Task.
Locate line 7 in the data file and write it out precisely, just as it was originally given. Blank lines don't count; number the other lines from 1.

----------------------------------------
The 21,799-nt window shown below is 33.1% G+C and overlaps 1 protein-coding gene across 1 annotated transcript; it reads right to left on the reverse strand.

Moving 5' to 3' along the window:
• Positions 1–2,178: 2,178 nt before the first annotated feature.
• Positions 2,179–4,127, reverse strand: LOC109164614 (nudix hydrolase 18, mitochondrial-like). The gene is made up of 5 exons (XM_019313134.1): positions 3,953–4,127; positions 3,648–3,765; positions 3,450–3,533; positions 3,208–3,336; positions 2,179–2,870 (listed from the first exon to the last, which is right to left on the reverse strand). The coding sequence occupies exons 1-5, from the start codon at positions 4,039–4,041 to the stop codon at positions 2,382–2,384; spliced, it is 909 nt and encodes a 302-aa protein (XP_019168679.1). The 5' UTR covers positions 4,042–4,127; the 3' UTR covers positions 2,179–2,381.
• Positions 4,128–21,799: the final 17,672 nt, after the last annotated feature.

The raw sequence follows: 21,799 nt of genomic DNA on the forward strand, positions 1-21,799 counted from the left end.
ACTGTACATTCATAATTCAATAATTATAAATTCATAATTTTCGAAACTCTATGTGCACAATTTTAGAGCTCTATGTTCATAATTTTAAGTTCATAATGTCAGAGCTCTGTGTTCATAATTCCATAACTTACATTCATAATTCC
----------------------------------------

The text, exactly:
ACTGTACATTCATAATTCAATAATTATAAATTCATAATTTTCGAAACTCTATGTGCACAATTTTAGAGCTCTATGTTCATAATTTTAAGTTCATAATGTCAGAGCTCTGTGTTCATAATTCCATAACTTACATTCATAATTCC